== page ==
Note: This is the first in a series of reviews of third-party applications that are part of the Twitter ecosystem. If you would like to write a review of another application, please contact the Chancellor about becoming a SMUG Associate Professor.
Twitpic is a site that lets you share photos using your Twitter account. It’s easy to use; You don’t even need to sign up separately. You just log in with your Twitter username and password:
Then, from the main page you can click the “Upload Photo” link:
This starts a three-step process. First you select your image (I chose for the sake of illustration to use the same image I embedded above):
Then you enter information about the photo, including where it was taken and tags. If you use a real address, the photo will show up in a Google maps mash-up. I’m trying a non-standard approach for this one:
Finally, you enter your Tweet and hit “Post It”
Here’s what the Tweet will look like in your timeline on Twitter:
The link to your photo shows up right after your username, and if people click that link they can see and comment on it.
And of course, their comments also become Tweets:
And from the TwitPic site you can share the photo via several other social networking platforms:
Lest you think TwitPic is just for screen shots, here’s the first photo I shared via TwitPic. I was in San Francisco earlier this year and caught my first foul ball at a major league baseball game.
- Sign up for Twitter if you haven’t previously.
- Comment on my baseball photo.
- Follow me on Twitter (I’ll follow you back.)
- Upload your own photo to TwitPic.
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Flickr is a fantastic photo-sharing community, but it’s not the biggest one.
More than 10 billion photos have been uploaded to Facebook, and more than 30 million new photos are uploaded every day.
Flickr is great for sharing photos with the world, with people you don’t know. Facebook is for sharing photos with your friends.
And after all, for most people, aren’t your friends the people you want to see your pictures?
One of my first “Aha!” moments with Facebook came when my daughter Rebekah went to her high school Homecoming as a sophomore. Many of her classmates attended the same pre-Homecoming party, and everyone took pictures of everyone else, and uploaded them to Facebook, tagging their friends who appeared in the pictures. If there were 50 girls each taking 50 pictures, that’s 2500 photos from that party alone. I can’t imagine those girls moving to another social networking site and abandoning their Homecoming photos (and those from Prom and other high school events.)
And if the girls aren’t leaving, neither are the boys. I also wonder what impact Facebook is having on the high school yearbook business. How great will the demand be for these bound and printed keepsakes, when so many of kids’ high school memories are available online in Facebook?
But I digress. The point of this course is to show you how easy it is to upload photos to Facebook to share with friends, and how tagging lets them (and their friends) know that the photos are there. Here’s a quick video tutorial I did, using some photos from our preparation of “Old Main” for the Holiday Tour of Homes, a fundraiser for our local chapter of the American Red Cross:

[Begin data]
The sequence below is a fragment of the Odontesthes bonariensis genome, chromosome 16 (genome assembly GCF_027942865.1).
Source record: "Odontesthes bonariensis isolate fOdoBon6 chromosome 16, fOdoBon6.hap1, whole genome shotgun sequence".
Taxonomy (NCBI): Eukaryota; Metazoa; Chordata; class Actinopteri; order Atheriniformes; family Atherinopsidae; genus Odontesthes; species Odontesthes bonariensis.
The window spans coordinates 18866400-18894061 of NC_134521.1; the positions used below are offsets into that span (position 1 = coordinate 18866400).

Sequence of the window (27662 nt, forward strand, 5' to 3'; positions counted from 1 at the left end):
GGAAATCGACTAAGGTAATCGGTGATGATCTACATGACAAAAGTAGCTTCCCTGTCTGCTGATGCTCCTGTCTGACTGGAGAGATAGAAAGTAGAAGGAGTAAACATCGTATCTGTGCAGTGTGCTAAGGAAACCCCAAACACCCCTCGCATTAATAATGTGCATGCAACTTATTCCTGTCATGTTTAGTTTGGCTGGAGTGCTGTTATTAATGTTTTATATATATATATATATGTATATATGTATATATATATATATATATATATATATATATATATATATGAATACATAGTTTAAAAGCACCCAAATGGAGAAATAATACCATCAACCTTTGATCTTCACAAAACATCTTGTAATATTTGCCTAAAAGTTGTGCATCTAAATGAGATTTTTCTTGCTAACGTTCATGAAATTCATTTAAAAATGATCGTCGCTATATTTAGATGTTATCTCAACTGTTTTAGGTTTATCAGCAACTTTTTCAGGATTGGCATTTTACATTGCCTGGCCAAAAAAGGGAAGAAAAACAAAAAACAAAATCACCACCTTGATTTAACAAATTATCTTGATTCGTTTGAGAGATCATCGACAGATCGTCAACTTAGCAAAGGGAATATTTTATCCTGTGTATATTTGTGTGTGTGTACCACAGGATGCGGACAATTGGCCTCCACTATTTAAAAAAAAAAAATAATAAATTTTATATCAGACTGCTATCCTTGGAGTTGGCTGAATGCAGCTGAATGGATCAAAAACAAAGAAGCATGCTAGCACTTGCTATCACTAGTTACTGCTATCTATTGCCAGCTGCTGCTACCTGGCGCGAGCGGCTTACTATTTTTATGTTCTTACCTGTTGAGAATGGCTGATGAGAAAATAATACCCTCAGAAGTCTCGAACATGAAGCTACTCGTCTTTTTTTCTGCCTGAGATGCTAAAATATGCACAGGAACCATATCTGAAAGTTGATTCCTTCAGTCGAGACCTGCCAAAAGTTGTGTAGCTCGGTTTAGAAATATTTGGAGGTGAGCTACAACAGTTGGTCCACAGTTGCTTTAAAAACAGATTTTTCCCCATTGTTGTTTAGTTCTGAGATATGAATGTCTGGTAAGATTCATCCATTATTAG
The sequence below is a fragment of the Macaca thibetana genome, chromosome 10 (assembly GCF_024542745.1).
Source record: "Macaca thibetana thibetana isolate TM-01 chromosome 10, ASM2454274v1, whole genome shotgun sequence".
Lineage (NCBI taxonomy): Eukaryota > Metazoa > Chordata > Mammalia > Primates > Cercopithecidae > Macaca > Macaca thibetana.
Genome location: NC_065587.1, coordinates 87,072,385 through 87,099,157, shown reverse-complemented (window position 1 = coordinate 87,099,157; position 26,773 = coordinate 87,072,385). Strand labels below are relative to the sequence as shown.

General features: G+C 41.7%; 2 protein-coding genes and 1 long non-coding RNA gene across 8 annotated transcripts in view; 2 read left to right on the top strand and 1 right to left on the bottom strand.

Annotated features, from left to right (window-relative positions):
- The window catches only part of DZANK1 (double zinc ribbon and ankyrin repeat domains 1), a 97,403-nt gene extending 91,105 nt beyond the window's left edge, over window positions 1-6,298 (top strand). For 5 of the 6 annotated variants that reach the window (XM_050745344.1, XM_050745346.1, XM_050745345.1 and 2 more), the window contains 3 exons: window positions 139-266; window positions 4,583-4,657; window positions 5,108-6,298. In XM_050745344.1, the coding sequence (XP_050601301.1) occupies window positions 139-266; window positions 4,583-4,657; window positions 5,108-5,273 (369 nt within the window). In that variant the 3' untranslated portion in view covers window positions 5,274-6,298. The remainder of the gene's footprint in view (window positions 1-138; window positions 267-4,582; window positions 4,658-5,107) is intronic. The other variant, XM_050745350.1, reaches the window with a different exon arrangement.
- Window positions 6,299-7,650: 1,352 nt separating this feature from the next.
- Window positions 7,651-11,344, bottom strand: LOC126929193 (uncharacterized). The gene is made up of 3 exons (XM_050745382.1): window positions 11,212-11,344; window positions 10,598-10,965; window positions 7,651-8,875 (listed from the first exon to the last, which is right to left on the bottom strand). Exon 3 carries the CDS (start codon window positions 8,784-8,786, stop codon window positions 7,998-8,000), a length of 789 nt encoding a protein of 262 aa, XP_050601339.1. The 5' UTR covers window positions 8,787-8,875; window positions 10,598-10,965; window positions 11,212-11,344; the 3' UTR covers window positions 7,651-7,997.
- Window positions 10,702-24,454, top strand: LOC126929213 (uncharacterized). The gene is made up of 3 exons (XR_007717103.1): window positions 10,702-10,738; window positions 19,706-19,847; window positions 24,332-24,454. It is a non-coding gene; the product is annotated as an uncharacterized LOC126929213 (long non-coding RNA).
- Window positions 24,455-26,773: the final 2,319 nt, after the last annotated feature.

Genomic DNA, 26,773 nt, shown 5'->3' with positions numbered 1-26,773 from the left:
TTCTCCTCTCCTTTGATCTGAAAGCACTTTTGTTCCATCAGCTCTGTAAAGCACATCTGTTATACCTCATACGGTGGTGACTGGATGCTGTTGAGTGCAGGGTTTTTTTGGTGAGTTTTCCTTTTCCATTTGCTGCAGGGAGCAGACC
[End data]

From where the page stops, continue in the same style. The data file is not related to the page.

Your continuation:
- Join Facebook if you haven’t previously. (Which would tell me you’ve skipped some of the earlier 100-level Facebook prerequisites, in which case you might want to go through Facebook 101 and 102.)
- Upload a photo of yourself with an appropriate caption, to the SMUG Facebook group. Be sure to “tag” yourself so you see how the photo shows up in your minifeed and news feed.
- Think about the implications of photo sharing and tagging in Facebook for social media projects you might want to start for your work-related or community organizations.
Today I met with Guy Finne and John Murphy to discuss using Facebook for a high school career festival. I will be posting here about that when it happens next month, but for now here’s a picture of John and Guy.
I’ve gotten something of a reputation as a Flip video camera booster (you might even say it’s the official video blogging camera of SMUG), and today a friend copied me on an e-mail about an offer for a free Flip that included a question for me and led to some others. In keeping with our Recently Asked Questions feature, I’m sharing both the link to the free Flip offer and the subsequent dialogue.
Continue reading “RAQ – Photos from a Flip Camera?”
Jeff Jarvis advises media companies wanting to survive to “focus on what you do best, and link to the rest,” which is why he thinks 15,000 journalists covering the major-party national conventions is a waste.
I’m taking his advice in the SMUG curriculum, and taking advantage of some recent posts from Scott Meis, a SMUGgle from Chicago. Read these posts and you’ll have a solid introduction to Flickr.
Flickr is essentially YouTube for photos, although as Scott points out, you can upload video to Flickr if you have a Pro account.
If you mainly want to share photos only with your friends, Facebook is your best choice. That’s why, according to comScore, it’s the #1 photo-sharing site on the Web.
But if you want your photos to be available to anyone, Flickr is a great site for you.
And as usual for these Core Courses in SMUG, Lee LeFever has a helpful introductory video, Online Photo Sharing in Plain English.
- Create a personal Flickr account.
- Paste the URL of your Flickr photostream in the comments below. (Scott’s photostream is at http://www.flickr.com/photos/bottspot/.